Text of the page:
- #1
dfollett76
- 19
- 0
Does i, the imaginary number, have a square root? This was bothering me for a while, then I thought I happened upon a simple solution, but have since forgetten.
[tex]\sqrt{i}=?[/tex]
[tex]\sqrt{i}=?[/tex]
whozum said:From Orion1:
[tex] w_1 = \text{cis} \; 225^{\circ} = ( \cos 225^{\circ} + i \sin 225^{\circ}) [/tex]
Is the cis() function equivalent to cos() + i sin()
?
abia ubong said:i don't know if my answer is of any relevance since i am always ignored or insulted.
but i did a work of mine and got +or-[i/rt2] *[1-i].you can tell me if i am wrong
noslen said:keep it simple-
i^(1/2) = (-1)^(1/4)
The square root of i is a complex number that, when squared, equals i. In other words, the square root of i is any number that, when multiplied by itself, gives you i.
The value of the square root of i depends on the context in which it is used. In general, the two possible values for the square root of i are 1/sqrt(2) + i/sqrt(2) and -1/sqrt(2) - i/sqrt(2).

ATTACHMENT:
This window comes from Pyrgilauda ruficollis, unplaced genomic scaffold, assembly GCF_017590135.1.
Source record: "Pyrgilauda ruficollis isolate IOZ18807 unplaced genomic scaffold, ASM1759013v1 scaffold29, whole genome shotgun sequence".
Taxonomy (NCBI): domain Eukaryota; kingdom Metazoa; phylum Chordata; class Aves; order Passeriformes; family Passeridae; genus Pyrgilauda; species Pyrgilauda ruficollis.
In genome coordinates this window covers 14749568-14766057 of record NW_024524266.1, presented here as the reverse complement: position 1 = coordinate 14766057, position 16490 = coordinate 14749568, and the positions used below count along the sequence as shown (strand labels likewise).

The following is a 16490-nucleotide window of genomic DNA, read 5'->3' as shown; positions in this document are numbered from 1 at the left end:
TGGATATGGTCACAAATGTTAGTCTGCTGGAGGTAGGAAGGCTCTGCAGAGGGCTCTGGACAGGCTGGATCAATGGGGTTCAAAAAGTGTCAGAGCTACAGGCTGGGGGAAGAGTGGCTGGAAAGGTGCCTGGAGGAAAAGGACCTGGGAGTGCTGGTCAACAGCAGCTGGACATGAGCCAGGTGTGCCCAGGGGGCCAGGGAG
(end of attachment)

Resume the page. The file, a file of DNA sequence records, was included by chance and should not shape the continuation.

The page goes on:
To find the square root of i, you can use the complex number form of the square root theorem. This states that the square root of a complex number can be found by taking the square root of its magnitude and dividing its argument by 2.
The square root of i is a specific type of imaginary number, as it is a complex number with a real part of 0 and an imaginary part of 1. It is often used in mathematics and physics to solve equations involving imaginary numbers.
The square root of i is important in mathematics and science because it allows for the simplification of complex equations involving imaginary numbers. It also has applications in quantum mechanics and electrical engineering.